100%

Scanned image of the page. Keyboard directions: use + to zoom in, - to zoom out, arrow keys to pan inside the viewer.

Page Options

Share

Something wrong?

Something wrong with this page? Report problem.

Rights / Permissions

The University of Michigan Library provides access to these materials for educational and research purposes. These materials may be under copyright. If you decide to use any of these materials, you are responsible for making your own legal assessment and securing any necessary permission. If you have questions about the collection, please contact the Bentley Historical Library at bentley.ref@umich.edu

April 02, 1993 - Image 77

Resource type:
Text
Publication:
The Detroit Jewish News, 1993-04-02

Disclaimer: Computer generated plain text may have errors. Read more about this.

Howard Kaye:
"The theater chose me."

A Cincinnati actor
finds that age
has its privileges.

Growing Role

oward Kaye gets a
personal bonus as
he plays All Hakim
in the Birmingham
Theatre's produc-
tion of Oklahoma!
With his family liv-
ing in Cincinnati
and Passover start-
ing Monday night,
he can use his day
off to drive home
and celebrate the
holiday.
SUZANNE CHESSLER SPECIAL TO THE JEWISH NEWS
Mr. Kaye also
appreciates the proximity
of his parents, brother
and sister because it's
easy for them to take the
four-hour drive to be part
of his audience. Midwest
relatives and friends saw
him in two recent Bir-
mingham productions,

The Wizard of Oz and
Annie Get Your Gun.
"I don't think of Ali
Hakim as being at all like
me, which is probably
why I enjoy playing him,"
said Mr. Kaye, who began
studying performing arts
in junior high school.
"He's the comic relief, a
peddler claiming to be
from Persia. He's involved
with a love interest, and
the last thing he wants is
to be married. He wants
to travel and be by him-
self."
For this production,
which marks the 50th
anniversary of the open-
ing of the musical, Mr.
Kaye is reviving a song
deleted from the movie —
"It's a Scandal, It's an

Outrage."
This song also is omit-
ted from stage versions
when the character is
played by a non-singer.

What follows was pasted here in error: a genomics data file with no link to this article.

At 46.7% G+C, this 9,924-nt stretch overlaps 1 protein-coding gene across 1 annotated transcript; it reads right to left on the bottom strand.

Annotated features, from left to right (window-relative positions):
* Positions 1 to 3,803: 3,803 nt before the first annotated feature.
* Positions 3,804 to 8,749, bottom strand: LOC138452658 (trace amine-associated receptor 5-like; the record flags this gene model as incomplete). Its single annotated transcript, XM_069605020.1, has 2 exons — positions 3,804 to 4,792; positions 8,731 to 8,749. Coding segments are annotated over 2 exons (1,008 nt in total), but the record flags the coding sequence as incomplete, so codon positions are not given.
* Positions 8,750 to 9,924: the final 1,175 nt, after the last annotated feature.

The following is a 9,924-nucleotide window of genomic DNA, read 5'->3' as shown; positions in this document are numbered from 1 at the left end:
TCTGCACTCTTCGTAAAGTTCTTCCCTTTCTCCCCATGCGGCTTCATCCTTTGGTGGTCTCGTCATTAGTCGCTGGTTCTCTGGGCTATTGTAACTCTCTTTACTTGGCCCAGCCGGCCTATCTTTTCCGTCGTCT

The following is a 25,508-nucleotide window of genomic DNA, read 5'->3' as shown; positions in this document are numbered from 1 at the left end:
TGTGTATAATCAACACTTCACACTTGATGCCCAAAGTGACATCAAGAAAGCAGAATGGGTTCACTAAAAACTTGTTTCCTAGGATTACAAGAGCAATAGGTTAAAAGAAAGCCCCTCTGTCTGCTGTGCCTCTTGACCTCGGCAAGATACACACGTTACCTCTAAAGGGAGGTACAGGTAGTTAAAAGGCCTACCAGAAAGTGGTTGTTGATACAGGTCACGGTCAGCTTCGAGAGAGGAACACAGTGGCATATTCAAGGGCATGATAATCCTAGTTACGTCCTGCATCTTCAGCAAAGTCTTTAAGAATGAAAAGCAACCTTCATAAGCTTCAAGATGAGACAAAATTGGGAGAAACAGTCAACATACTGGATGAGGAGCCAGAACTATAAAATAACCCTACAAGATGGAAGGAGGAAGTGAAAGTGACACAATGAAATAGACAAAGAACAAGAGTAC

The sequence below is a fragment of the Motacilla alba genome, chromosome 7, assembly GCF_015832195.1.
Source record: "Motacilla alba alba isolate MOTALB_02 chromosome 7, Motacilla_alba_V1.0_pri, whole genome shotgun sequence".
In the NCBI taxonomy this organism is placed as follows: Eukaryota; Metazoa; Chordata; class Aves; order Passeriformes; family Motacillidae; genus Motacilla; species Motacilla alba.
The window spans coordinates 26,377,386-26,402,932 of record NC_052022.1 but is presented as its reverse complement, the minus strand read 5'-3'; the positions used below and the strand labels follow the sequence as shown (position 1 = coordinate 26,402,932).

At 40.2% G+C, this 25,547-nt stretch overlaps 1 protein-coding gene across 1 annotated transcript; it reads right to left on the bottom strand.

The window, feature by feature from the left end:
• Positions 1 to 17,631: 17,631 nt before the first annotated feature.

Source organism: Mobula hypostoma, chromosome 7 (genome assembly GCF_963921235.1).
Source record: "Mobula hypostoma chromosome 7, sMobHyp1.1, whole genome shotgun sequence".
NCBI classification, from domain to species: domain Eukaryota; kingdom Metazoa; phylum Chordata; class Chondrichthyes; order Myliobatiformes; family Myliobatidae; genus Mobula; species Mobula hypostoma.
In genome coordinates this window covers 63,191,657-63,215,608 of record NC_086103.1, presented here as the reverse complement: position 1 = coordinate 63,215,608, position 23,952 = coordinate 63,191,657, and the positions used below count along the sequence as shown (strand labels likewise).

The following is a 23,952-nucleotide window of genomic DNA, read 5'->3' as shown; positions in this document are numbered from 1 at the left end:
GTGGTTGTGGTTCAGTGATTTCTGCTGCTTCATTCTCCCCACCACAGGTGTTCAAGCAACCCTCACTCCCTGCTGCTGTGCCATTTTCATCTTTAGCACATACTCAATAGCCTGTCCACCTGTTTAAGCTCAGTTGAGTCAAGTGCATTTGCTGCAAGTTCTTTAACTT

"It's a wonderful role
that I've
been looking
to play for a
while so I'm
I
excited about
having the
chance to do
that," said
Mr. Kaye as
he takes on"',0,Aa
his first Rodgers and
Hammerstein musical.
"Making the character my
own is what it's about
anyway."
Mr. Kaye brings a
strong academic back-
ground in theater arts to

owar

his performances. When
he was in the sixth grade,
he entered Cincinnati's
School for Creative and
Performing Arts. A
teacher recommended
him based on his singing
with the All-City Boys
Choir.
His studies continued
at the University of
Cincinnati, where he con-
centrated in musical the-
ater, and the Juilliard
Theater Center in New
York, where the program
was non-musical. Both
offered four-year curricu-
lums and were taught
from an ensemble point of
view.
During his time at
Juilliard, he worked with
the same 16 people,
including Gayle Cohen,
who is from Michigan.
Her parents, Florence and
Sidney Cohen, are two
people Mr. Kaye looks for-
ward to visiting during
his stay here.
"I think the theater
chose me," said Mr. Kaye,
who also was active in
Jewish Community Cen-
ter productions in his
hometown. "I didn't con-
sciously make the deci-
sion to pur-
sue it.
"Even
though I was
in junior high
school and
high school, I
always was a
part of a real
theater pro-
gram. I never had to go
through the dilemma of
having to choose a career.
I always knew what I
wanted to do because I'd
always been doing it."
His professional debut

acre

ht age for
kla

GROWING ROLE page 86

Back to Top

© 2020 Regents of the University of Michigan